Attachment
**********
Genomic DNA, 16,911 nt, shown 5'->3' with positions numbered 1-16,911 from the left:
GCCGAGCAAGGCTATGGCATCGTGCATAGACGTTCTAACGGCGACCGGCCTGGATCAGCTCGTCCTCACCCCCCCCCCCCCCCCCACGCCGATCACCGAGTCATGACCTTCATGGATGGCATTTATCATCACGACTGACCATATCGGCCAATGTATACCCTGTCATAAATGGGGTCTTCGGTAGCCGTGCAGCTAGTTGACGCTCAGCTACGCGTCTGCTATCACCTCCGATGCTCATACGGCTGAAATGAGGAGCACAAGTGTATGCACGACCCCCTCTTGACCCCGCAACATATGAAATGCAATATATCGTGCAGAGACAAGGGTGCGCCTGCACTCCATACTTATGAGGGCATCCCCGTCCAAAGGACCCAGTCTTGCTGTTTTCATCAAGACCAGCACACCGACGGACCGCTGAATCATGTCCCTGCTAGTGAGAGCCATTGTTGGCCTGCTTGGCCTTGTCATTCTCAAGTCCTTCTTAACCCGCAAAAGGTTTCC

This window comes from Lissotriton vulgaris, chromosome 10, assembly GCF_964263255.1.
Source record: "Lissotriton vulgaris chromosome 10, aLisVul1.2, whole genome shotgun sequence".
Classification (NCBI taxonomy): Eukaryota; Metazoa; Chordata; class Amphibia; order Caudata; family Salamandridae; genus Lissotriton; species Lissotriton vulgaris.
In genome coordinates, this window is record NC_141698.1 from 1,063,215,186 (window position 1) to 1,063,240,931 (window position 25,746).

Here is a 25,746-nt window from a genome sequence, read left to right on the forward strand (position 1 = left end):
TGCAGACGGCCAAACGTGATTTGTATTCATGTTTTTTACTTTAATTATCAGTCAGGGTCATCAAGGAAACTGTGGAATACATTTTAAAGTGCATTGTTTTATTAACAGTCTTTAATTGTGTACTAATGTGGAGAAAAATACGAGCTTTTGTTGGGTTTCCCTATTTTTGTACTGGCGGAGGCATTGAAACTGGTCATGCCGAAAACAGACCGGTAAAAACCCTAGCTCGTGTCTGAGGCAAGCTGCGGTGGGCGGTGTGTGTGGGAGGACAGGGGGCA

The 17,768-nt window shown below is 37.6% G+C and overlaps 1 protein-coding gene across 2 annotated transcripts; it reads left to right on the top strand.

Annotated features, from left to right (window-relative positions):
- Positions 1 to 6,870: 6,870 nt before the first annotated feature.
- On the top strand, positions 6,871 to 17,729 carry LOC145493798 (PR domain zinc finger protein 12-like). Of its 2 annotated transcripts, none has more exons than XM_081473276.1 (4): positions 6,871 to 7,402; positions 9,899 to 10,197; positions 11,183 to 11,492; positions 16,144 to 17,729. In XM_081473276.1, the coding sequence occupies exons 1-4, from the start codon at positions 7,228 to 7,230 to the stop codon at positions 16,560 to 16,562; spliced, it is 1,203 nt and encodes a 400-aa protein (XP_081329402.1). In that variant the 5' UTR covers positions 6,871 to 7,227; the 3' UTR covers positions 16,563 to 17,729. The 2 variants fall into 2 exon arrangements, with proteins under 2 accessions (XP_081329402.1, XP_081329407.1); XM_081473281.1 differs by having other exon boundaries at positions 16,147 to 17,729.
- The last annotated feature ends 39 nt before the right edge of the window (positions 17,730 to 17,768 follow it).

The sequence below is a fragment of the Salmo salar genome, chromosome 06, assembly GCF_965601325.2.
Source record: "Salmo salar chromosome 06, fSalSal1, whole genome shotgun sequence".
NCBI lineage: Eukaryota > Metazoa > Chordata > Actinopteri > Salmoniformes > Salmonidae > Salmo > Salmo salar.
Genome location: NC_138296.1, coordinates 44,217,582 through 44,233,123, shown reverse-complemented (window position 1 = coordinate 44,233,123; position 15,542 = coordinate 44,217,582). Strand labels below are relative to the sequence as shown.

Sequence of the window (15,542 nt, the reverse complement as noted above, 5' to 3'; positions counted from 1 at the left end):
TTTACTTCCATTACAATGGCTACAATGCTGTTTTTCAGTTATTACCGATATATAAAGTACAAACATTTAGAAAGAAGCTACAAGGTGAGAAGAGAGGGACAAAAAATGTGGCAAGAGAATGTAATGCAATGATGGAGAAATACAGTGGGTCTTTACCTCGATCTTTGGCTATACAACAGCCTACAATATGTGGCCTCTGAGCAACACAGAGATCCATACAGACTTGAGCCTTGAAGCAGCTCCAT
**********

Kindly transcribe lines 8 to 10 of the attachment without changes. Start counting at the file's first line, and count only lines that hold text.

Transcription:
TGCAGACGGCCAAACGTGATTTGTATTCATGTTTTTTACTTTAATTATCAGTCAGGGTCATCAAGGAAACTGTGGAATACATTTTAAAGTGCATTGTTTTATTAACAGTCTTTAATTGTGTACTAATGTGGAGAAAAATACGAGCTTTTGTTGGGTTTCCCTATTTTTGTACTGGCGGAGGCATTGAAACTGGTCATGCCGAAAACAGACCGGTAAAAACCCTAGCTCGTGTCTGAGGCAAGCTGCGGTGGGCGGTGTGTGTGGGAGGACAGGGGGCA

The 17,768-nt window shown below is 37.6% G+C and overlaps 1 protein-coding gene across 2 annotated transcripts; it reads left to right on the top strand.

Annotated features, from left to right (window-relative positions):